Mercedes Barnette took a childhood experience and used it as inspiration to help others.
The 31-year-old Johnstown resident said she was raised by her mother and grandmother.
“My mother was a single mother who raised two kids, and my grandmother was a single mother who raised two kids, and later on down the road my grandmother and her husband ended up raising me,” Barnette said. “It was two non-African American people who were raising a Black little girl, and in the process of raising me they enrolled me in a predominantly white school. Putting me in that school district, I don’t think that they knew that it kind of inspired me and made me the person I am today. “
She said, while in that school, she can remember kids singling her out because she was different.
“They pointed out that I was darker-complected, I was Black,” Barnette said. “Kids can be cruel, and that’s why it’s so very important to teach your children at a young age the respect, morals and values that will help them along the way.”
Because of that, she said, she became a part of the youth division of the Johnstown Branch of the NAACP and Pleasant Hill Baptist Church’s Bring Your Own Friend mentorship program.
“Those two organizations helped me to go down the right path and to not mess up,” Barnette said. “They really inspired me along the way.”
Taking what she learned from the two groups, as a student at Greater Johnstown High School, she started the school’s first modeling team.
“I was really big on fashion, but what I did was I used that as guidance to uplift those girls,” Barnette said. “You know the saying, ‘You look better, you feel better, you do better’ – and that’s exactly what it was. I didn’t realize at the time I was a kid uplifting other kids.”
‘Life after high school’
She said Johnstown High helped her to find her identity.
“There were kids there who looked like me, so I was able to open up and be myself,” Barnette said. “The teachers there at the time – Mr. (Robert) Malcolm, Ms. (Cindy) Malloy, Mr. (Thomas) Staib, Mr. (Robert) Heinrich – were acting as mentors, and I was able to go to them and ask for help.”
And it’s because of the her positive experience at the high school that she wants to give back.
Barnette, along with friend Toya Thomas, created Going Rogue – an after-school program for students that will be held Thursdays at Flood City Youth Fitness Academy, 200 Lincoln St., downtown Johnstown.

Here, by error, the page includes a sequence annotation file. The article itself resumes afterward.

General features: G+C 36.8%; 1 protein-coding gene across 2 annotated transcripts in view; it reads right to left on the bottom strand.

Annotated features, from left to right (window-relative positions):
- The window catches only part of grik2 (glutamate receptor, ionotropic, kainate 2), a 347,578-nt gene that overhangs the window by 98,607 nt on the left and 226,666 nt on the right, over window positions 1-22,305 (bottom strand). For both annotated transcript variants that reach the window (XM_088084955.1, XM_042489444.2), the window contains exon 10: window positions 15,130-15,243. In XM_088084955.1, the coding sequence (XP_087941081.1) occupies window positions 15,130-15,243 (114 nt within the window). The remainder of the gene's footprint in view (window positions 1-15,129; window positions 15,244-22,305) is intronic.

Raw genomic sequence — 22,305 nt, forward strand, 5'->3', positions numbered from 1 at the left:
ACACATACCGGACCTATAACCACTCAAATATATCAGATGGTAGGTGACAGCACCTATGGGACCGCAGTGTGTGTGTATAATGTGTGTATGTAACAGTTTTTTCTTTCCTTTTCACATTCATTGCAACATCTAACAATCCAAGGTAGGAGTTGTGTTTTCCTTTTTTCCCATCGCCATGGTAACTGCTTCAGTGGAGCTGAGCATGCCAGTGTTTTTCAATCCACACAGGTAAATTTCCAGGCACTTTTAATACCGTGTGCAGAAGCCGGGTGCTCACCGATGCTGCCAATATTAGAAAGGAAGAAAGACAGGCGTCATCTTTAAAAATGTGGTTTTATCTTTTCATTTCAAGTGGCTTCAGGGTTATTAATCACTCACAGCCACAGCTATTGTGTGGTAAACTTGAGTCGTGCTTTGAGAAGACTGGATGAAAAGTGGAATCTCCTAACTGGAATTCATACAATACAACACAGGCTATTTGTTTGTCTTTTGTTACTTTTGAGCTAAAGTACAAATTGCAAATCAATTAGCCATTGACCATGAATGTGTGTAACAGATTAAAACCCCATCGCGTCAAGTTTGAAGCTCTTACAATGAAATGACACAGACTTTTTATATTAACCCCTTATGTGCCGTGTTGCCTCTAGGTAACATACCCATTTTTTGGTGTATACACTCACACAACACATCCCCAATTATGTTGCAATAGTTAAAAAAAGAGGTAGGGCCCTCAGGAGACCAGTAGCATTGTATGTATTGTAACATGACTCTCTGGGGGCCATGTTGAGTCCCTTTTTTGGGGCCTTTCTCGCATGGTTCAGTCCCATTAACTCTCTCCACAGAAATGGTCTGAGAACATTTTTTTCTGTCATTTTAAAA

“This is to help prepare students for life after high school,” she said.
The program will focus on helping teens develop leadership and life skills, offer mentorship, help in the college search process and provide community service opportunities.
Going Rogue will cover topics such as preparing for a job interview, writing a resume and cover letter, how to budget and build finances.
“These are things that are not normally taught in school,” Barnette said. “I just want to make sure that I’m able to help these students be themselves and not be left behind.”
Although the program is open to all students at the high school, Barnette is encouraging Black students to participate.
“We want them to be involved because I can team them up with individuals who are doing the things they want to do,” she said. “I want to show them that there are people out here who look like you, doing things that you’re interested in.”
Due to ongoing COVID-19 concerns, the program has not been formally launched – but will begin once it can be offered safely.
‘Always a go-getter’
Deacon Jeffrey L. Wilson, whom Barnette credits as a mentor, said she is an outstanding young woman.
“She started off in our BYF youth group, and she was always a go-getter,” he said. “She was one of the older members of the group, and as she became more mature, I counted on her to give some direction.”
Wilson said it’s exciting for him to see someone he worked with now in a leadership role and starting her own mentorship program.
“She is doing great and wonderful things in the area, and it’s great to see that being passed on,” he said.
“With Going Rogue, she will be able to touch high school students to help give them life-sustaining skills. That’s what it’s all about, and that’s kind of the heartbeat of the Greater Johnstown area is to be able to experience some things in life and then pass it on to another generation of young people.”
Wilson said he has no doubt that Going Rogue will be successful under Barnette’s leadership.
“She’s got all the qualities – she’s got personality, she’s got brains and she’s a beautiful young lady,” Wilson said, “so when you put all of that together along with the desire she has to make a difference – how can you lose?”
Along with Going Rogue, the mother of two strives to uplift others with her writing. She’s been published in Johnstown Magazine and Soul Pitt Quarterly Magazine.
“I try to touch on Black accomplishments, especially of those in the area,” Barnette said.
Barnette, who has a bachelor’s degree in fashion design and merchandising from West Virginia University, believes education is the way for Johnstown to move forward – and that starts with the youth.
“It’s very important for all of us to come together and educate these younger adults,” she said, “because I feel as thought they’re going to be the ones who can make this change and make a difference.”